Measles is perhaps the most widespread and common of all infectious diseases. Practically all human beings are susceptible to it. If one escapes a childhood infection, adult life is no protection. No age, sex, race or climate is exempt. Contrary to popular conception, it is a disease serious to life. In the year 1913 it was the cause of 8,108 deaths in the registration area of the United States, embracing 65 per cent, of the total population. In the same year, there were 5,498 deaths from scarlet fever. While the mortality is highest in children under 5 years of age, and particularly under 3, the recent experience in the army camps of this country shows that it may produce a high mortality among adults under certain conditions.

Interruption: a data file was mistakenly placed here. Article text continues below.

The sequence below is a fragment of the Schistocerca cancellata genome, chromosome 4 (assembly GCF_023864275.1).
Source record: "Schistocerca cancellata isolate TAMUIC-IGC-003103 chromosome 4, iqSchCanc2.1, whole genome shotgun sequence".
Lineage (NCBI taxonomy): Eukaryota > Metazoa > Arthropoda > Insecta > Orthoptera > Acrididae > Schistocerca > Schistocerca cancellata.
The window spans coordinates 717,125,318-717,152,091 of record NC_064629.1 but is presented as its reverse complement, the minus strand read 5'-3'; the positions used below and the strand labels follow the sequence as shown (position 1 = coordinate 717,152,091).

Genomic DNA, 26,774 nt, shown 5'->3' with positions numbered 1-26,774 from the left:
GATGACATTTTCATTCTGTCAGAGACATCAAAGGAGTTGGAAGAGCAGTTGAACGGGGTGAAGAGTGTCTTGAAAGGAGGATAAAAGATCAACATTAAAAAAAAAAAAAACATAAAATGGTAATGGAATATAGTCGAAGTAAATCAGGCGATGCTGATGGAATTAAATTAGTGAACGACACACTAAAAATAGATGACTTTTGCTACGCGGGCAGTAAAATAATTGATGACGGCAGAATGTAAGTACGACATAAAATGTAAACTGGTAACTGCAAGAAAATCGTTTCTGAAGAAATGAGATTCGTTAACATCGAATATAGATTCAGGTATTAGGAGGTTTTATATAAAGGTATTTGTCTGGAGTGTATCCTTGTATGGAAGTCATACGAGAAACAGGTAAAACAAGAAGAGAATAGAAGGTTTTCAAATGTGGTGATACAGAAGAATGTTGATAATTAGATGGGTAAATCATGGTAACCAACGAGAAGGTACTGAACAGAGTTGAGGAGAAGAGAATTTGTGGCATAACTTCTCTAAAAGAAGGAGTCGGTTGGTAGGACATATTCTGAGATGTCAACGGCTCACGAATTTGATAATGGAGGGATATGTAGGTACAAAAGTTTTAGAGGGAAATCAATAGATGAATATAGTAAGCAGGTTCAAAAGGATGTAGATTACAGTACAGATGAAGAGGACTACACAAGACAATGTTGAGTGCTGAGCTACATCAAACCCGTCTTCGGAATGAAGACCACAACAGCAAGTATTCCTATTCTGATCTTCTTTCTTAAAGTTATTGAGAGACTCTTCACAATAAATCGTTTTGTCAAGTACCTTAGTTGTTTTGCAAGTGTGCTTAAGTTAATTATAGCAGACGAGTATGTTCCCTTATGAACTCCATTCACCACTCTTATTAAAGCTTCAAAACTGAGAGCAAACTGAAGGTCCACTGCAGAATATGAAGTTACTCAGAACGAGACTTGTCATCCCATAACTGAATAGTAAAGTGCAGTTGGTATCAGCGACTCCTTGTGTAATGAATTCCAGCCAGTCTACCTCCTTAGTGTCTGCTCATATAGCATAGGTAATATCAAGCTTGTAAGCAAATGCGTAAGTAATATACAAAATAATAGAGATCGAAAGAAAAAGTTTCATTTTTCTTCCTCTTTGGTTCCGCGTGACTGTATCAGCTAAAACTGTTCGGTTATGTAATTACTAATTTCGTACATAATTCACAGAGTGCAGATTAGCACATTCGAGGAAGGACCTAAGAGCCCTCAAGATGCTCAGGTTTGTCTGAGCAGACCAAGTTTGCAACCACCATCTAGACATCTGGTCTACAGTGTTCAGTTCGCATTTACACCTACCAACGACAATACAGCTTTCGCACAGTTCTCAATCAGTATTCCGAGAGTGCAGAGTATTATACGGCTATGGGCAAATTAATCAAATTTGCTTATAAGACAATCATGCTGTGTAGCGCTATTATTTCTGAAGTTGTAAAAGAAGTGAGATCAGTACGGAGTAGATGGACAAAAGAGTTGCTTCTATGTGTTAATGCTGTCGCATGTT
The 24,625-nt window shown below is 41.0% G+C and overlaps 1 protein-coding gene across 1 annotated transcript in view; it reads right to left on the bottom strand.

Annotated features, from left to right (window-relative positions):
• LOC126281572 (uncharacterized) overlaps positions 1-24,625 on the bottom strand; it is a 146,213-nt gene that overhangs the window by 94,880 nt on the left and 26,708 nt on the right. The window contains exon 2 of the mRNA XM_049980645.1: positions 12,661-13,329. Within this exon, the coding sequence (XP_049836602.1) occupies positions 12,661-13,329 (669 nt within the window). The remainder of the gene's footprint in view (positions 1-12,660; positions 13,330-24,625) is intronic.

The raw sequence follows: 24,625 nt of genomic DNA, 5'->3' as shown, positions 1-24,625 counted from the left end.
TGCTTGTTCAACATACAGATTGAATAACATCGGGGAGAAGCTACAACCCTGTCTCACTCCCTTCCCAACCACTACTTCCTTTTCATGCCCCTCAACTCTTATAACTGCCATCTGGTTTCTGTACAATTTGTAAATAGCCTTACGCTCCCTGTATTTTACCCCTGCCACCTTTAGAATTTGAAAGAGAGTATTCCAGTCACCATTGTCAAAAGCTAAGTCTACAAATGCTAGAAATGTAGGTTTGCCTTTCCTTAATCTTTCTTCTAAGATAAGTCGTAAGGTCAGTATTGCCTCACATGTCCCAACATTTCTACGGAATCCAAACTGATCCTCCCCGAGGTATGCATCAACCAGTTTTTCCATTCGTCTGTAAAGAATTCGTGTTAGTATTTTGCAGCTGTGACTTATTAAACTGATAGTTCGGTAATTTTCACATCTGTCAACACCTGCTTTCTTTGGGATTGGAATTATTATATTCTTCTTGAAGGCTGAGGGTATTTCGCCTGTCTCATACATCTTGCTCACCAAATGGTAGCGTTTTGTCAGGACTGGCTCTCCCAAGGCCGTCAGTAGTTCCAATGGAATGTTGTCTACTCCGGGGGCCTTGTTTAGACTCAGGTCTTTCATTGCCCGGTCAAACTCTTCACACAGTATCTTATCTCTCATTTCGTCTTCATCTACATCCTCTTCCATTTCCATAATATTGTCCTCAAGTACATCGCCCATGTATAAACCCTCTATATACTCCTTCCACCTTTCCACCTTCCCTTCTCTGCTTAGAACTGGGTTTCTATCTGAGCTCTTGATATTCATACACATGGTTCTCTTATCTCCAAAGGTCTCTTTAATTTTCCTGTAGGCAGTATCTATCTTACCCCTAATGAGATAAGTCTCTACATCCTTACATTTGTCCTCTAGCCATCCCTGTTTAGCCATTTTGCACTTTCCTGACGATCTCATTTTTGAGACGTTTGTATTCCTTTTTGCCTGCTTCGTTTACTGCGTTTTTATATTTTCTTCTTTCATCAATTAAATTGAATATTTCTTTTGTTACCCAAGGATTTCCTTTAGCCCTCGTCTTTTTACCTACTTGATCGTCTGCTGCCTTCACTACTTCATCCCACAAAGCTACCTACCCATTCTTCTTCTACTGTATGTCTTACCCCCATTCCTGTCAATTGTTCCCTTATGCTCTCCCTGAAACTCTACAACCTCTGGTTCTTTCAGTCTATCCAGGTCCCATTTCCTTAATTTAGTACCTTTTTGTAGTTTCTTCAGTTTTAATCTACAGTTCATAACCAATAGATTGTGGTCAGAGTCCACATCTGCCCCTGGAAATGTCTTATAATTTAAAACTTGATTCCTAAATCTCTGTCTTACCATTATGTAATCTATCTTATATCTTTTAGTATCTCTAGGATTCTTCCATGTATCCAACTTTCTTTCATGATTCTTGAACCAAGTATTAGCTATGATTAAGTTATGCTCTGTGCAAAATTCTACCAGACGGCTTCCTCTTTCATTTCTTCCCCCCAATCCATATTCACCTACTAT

Methods of controlling this disease in private life or in institutions have been of little avail, so that any new method that bids